The older crowd of music junkies may remember the time when cassettes were put to shame by CDs and when sounds once recorded on magnetic tape went digital. Rewinding further back, vinyl records dominated the music scene in the early 1920s. The evolution of music and the way people enjoy it has rapidly changed with the age of the Internet.
In 1999, Shawn Fanning introduced Napster and provided people with a new way to listen to music through online file sharing and searching. Steve Jobs knew moves had to be made, and by 2001 the legendary iTunes program made its debut. However, there was another electronic music venue that entered the foray the same year but did not garner as much publicity: Rhapsody.
The growth of Rhapsody in the past decade mirrors the rest of the music industry. What started as a simple directory of legal Internet music became a 21st century digital interactive music service. With subscriptions starting at $9.99 per month, users can add or download any song in the 10.6 million song catalog and listen from multiple media outlets.
Songs can be uploaded onto home audio and MP3 players, including iPods and now smartphones. The Rhapsody application is available for the iPhone, Android and BlackBerry. There is a catch, however. According to an article on toptenreviews.com, each song is encrypted with digital rights management and when a user stops paying the monthly fee, they can no longer access their collected songs. Rhapsody has recently made a portion of songs available for permanent download; however, this costs an additional 99 cents a song.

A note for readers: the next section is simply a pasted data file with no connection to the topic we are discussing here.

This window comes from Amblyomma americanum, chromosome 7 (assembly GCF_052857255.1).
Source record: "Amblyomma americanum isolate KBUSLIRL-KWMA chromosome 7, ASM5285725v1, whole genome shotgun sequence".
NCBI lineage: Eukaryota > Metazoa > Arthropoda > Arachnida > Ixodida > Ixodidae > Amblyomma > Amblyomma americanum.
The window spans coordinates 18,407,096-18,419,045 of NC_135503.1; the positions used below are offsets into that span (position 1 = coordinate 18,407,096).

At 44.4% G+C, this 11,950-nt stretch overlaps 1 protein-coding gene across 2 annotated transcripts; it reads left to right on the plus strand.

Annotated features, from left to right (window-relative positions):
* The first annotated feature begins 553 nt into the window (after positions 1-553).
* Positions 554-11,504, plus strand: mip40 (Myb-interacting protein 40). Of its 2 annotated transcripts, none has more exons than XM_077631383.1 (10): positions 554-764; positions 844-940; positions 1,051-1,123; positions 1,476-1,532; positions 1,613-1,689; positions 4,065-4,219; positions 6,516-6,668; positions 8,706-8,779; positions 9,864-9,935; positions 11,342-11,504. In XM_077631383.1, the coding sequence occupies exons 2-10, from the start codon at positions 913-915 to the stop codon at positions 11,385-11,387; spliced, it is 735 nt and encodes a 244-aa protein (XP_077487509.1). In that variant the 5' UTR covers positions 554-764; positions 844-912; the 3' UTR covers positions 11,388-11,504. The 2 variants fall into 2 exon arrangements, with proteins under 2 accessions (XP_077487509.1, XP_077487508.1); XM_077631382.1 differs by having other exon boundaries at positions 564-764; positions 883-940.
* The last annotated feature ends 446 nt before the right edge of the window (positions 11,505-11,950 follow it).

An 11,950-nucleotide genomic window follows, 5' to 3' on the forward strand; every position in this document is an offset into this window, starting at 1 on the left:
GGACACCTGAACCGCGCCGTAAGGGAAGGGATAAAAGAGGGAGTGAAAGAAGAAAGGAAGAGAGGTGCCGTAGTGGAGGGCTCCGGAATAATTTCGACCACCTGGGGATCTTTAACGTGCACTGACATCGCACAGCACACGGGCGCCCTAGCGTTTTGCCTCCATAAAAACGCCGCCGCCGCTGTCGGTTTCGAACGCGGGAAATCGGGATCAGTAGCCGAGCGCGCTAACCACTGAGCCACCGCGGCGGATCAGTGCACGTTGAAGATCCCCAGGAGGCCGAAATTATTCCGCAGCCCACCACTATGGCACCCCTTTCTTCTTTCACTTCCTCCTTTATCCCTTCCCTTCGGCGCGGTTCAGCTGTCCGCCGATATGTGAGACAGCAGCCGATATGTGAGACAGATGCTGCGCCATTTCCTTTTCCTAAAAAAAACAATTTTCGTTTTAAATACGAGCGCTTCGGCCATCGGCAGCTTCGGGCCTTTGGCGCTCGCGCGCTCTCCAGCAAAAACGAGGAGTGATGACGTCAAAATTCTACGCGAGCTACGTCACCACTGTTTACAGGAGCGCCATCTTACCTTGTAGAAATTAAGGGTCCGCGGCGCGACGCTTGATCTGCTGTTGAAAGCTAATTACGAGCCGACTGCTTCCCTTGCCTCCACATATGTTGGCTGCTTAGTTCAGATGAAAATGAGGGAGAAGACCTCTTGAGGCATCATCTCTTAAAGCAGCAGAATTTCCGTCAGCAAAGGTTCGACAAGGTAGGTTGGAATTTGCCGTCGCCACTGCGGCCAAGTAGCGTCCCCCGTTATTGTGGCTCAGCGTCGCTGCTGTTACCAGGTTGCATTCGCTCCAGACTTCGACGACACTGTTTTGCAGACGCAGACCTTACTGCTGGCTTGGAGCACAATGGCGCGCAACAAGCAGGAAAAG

If Rhapsody was only a personal music library, it might not be worth $10 per month. It’s the interactive features that sets it apart. The personal subsection of the site called “My Rhapsody” is where individuals can easily search and add artists, albums and songs to their library. With many searches, a description of the artist is displayed along with top tracks, similar artists, influences and how the artist is classified in the catalog.
For example, Chromeo is listed as techno, dance pop and electro-funk. Based on a user’s listening habits, Rhapsody will also recommend music and can even alert users when artists in their library have new music available in the database.
If users become bored of their personal libraries, they can also listen to Rhapsody Radio or playlists. Rhapsody Radio was one of the first added features to the site and has more than 200 custom stations including “Global Lounge” and “Indie Now.”
Rhapsody can also stream a station tailored to individual listening preferences and users can also create their own channels.
Playlists are themed sets of songs created by editors, celebrities and users. For example, “Pool Party Soundtrack” is a top editor playlist featuring Vampire Weekend and The Shins. Like the personal radio station, Rhapsody provides a feature called “My Dynamic Playlist,” which creates and constantly updates a playlist based on an individual’s past music history.
This all-inclusive music service has continued to incorporate new technology trends and has provided users with tools to tailor their music experience. However, it is the users who must decide if the service is worth the cost.